‘Hack: The act of improvising on a problem, effectively and unconventionally, to derive a temporary or permanent solution.’ While most contemporary definitions of the word might redirect you to similar phrases, for Flipkart the connotation weighs something much more than a prescribed meaning. Something that is especially evident during the Flipkart Hackday events. In this story we hack into history to decode the DNA of this unique culture of innovation in India’s largest e-commerce marketplace, and dive into the pool of codes and ideas that paved the way for Flipkart.
How many business problems can you solve for your organization in 24 hours? None, may be one, or not sure? This year, for Flipkart, the answer was 80. On June 22, 2017, Flipkart hosted the eighth edition of its flagship event — the Flipkart Hackday. Over 600 Flipsters participated in the grand finale that concluded 24 hours after the event kicked off. But Hackathons are no new phenomenon in the world of technology, except in one particular way for Flipkart.
“In 2011, we started it [Hackday] as a fun event. The idea back then was to give Flipsters the mind-space to take a break from their regular work and explore their creative side,” recalls Mekin Maheshwari, former Chief People Officer and former Head of Engineering at Flipkart. Mekin, one of the earliest evangelists of the event, understands the value Flipkart Hackday brings to the table.
“Earlier, Flipsters were free to come up with random, creative ideas. I’ve seen everything from the application of ‘face recognition authorization’ to ‘real-time analytics’. The energy in those 24 hours is infectious and the creativity and execution that we saw during Flipkart Hackday events were mind-blowing,” says Mekin.
Reinventing the idea of Flipkart Hackday
The energy and vibe of the first Flipkart Hackday echoed a clear message. Flipkart imbibed the event into its culture.
Flipkart Hackday became an annual property. The format underwent an evolutionary drift, both in terms of design and scale. “A lot of the changes [in Flipkart Hackday format] were influenced by the way we approach innovations at Flipkart,” highlights Utkarsh B, Principal Architect – Flipkart. Utkarsh, better known as UT by his fellow Flipsters, is a key stakeholder in the Hackday event, and has seen both sides of the coin — the serious work and the fun side of his tech team. “For me the essence is in ‘unboxing’ oneself, to bring out ideas or implementations that Flipsters might not think of on a day-to-day basis. The point of a Hackday is also to see how high one can push his or her productivity; the equivalent of a 100-meter sprint, as compared to the full marathon of everyday work. In these scenarios, innovations that come ‘bottom up’ are often most relevant and viable,” he elaborates.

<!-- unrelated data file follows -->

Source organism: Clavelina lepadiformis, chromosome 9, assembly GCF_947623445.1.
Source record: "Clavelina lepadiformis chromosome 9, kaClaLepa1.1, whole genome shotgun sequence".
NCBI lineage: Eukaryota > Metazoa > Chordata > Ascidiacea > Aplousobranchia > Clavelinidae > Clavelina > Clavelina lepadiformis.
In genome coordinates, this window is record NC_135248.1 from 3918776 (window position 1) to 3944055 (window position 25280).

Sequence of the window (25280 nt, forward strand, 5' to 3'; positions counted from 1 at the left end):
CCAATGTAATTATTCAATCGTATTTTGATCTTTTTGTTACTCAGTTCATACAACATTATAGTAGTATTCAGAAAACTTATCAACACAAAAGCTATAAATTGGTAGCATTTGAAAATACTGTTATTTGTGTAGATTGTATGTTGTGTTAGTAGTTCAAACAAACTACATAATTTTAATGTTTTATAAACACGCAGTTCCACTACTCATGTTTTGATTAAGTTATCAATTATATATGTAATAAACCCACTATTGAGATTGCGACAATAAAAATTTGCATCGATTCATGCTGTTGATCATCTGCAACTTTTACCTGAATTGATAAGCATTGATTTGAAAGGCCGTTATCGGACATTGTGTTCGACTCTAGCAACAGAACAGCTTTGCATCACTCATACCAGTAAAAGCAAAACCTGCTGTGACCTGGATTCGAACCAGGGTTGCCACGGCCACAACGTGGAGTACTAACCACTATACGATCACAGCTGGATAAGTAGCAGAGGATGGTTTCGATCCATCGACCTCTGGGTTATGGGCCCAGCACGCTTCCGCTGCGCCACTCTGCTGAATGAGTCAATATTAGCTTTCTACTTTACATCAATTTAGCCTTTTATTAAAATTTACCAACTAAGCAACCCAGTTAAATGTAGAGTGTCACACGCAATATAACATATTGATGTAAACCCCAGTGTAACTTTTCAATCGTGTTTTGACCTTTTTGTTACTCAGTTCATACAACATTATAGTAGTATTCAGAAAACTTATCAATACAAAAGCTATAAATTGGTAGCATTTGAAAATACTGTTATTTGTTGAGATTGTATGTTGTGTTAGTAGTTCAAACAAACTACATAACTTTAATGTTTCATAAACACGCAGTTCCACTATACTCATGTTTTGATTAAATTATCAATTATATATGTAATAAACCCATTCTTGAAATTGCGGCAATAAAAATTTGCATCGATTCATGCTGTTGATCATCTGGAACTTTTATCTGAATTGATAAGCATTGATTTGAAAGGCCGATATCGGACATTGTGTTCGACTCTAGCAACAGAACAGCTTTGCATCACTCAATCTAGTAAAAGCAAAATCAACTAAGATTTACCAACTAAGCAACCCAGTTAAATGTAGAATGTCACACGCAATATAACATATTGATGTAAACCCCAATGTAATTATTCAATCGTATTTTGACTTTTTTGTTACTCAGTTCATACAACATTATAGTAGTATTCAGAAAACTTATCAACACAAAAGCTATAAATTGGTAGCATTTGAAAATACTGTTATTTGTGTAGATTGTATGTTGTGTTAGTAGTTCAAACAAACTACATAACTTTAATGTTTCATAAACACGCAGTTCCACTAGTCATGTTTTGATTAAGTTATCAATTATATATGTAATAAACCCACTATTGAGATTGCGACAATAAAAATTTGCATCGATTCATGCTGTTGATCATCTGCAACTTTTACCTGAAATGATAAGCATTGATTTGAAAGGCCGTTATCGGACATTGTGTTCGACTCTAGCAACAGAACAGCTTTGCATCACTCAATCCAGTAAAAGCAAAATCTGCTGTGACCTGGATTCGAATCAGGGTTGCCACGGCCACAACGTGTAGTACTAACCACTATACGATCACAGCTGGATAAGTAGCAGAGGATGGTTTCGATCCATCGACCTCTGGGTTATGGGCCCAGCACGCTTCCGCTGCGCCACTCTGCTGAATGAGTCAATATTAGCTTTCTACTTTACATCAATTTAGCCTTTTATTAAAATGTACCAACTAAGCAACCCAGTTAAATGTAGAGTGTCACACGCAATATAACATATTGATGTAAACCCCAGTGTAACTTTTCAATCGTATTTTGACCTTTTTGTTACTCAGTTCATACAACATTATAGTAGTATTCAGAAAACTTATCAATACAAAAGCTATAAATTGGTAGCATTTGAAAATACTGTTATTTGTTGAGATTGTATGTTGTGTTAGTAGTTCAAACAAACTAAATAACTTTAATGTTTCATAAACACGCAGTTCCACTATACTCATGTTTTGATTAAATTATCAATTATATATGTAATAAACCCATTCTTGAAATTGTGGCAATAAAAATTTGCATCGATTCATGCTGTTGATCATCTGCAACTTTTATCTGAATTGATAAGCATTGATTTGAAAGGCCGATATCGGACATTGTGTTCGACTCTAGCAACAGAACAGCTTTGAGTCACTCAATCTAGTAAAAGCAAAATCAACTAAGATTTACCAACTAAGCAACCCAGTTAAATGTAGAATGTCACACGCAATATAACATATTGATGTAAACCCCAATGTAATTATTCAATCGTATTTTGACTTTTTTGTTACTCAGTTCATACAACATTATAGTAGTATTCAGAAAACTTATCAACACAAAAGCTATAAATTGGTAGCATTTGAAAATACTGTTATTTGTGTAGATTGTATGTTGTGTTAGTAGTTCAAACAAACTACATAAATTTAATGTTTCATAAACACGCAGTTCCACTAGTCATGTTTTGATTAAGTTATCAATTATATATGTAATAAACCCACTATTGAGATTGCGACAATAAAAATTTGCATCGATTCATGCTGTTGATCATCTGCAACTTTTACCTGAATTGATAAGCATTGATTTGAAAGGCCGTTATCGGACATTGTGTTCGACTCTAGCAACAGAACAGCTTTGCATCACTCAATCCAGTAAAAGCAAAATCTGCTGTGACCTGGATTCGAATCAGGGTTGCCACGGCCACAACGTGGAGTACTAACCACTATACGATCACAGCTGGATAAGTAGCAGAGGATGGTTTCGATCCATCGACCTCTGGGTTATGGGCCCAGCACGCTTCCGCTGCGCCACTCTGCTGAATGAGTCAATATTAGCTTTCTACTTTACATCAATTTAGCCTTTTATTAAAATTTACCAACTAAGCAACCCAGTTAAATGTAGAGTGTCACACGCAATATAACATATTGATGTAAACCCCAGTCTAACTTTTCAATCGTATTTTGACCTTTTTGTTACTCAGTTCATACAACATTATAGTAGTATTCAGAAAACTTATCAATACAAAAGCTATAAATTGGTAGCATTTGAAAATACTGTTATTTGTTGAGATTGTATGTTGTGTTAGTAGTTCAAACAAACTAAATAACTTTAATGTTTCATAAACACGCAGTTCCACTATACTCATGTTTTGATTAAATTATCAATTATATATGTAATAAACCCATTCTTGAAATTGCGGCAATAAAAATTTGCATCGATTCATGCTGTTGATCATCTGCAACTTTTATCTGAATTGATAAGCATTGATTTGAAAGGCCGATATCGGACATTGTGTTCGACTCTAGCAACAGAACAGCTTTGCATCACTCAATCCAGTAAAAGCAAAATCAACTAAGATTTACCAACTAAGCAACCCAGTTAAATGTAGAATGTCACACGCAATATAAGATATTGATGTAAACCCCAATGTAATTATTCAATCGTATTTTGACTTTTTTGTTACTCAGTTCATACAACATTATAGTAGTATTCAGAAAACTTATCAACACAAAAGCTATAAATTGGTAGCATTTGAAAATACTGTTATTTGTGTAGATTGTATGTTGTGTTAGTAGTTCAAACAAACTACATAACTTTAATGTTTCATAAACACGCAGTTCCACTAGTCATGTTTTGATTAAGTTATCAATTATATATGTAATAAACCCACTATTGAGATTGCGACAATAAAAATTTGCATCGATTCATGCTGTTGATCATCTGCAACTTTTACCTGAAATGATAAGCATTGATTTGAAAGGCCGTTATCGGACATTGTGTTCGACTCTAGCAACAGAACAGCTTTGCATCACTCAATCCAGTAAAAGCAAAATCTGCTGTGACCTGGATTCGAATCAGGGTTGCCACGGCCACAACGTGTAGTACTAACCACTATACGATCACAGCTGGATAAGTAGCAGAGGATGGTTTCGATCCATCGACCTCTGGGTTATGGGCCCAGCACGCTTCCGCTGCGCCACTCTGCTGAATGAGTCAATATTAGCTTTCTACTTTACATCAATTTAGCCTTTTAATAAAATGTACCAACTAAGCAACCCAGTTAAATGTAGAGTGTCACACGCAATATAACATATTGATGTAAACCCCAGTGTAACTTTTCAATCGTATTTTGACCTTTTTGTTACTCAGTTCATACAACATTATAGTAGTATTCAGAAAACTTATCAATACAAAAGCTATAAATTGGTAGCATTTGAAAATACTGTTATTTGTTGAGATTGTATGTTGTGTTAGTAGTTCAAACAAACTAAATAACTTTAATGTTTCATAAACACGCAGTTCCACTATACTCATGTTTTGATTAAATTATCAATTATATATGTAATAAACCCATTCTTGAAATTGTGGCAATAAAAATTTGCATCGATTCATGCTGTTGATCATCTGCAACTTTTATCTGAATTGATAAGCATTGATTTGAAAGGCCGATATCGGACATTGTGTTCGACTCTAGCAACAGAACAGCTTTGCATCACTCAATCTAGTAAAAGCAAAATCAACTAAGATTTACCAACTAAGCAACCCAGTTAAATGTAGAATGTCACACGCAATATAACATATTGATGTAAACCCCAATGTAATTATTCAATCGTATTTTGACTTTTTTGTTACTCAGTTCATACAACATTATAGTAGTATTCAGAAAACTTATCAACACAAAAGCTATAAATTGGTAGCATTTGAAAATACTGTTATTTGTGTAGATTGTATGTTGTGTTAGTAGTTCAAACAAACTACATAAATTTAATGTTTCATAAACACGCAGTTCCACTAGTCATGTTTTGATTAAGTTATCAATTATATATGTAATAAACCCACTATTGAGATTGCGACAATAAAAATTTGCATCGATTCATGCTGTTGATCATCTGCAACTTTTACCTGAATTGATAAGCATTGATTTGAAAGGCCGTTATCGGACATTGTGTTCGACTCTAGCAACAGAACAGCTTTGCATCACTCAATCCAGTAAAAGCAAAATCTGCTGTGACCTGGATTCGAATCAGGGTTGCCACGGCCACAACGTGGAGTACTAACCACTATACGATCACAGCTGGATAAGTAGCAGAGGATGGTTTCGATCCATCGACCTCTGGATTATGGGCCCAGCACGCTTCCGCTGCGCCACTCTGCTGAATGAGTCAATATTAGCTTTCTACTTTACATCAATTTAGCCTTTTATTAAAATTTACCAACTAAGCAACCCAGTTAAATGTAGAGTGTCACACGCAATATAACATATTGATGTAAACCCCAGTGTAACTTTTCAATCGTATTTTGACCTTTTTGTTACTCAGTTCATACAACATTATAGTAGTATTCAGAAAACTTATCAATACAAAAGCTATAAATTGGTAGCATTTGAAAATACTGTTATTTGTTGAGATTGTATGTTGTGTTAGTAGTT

Why invent it when you can hack it?
Applied Innovation is a philosophy that Flipkart holds close to its heart. If you want to strike a conversation with Amar Nagaram, just utter these magical words and your elevator pitch will wind up in Flipkart’s PW office cafeteria. “I can talk all day about this, until you put a full stop,” humors Amar. The Vice President of Engineering at Flipkart has been instrumental in launching some of the biggest innovations for India, including the much-acclaimed Flipkart Lite. “How would you define a tech innovation? For the western world, grand visions like a Hyperloop or driver-less car might reflect as innovations. In this country, innovation really means making your mobile app work on a bad network, making room for it on a $50 device, and still winning the customer’s trust as he or she goes through with the transaction,” says Amar.
For years, Amar has been a key contributor and participant in Flipkart Hackday events and has seen small ideas taking shape to solve big, real-India problems. “Applied Innovation is not limited to the external world. We use this philosophy even internally. During a recent Flipkart Hackday event, our Senior Engineering Manager, Deepti Agrawal, came up with a solution that solved a major challenge for developers,” says Amar. Deepti and her Hackday team’s innovation might sound inconsequential to a layperson, but within Flipkart its impact is immense.
For an e-commerce platform like Flipkart, deployment of codes across multiple boxes is necessary to ensure that customers enjoy a seamless experience. This, in traditional terms, takes up to two days of effort, involving browsing through lines of code and fixing specific error instances — consuming both labor and time, and then there is also the risk of human intervention. Alternatively, this adroit Hackday solution provided a simple, visual dashboard that highlighted all boxes in green, yellow and red, enabling developers to be more productive in other work, while addressing the challenge of code deployment, within seconds.
What’s in a message?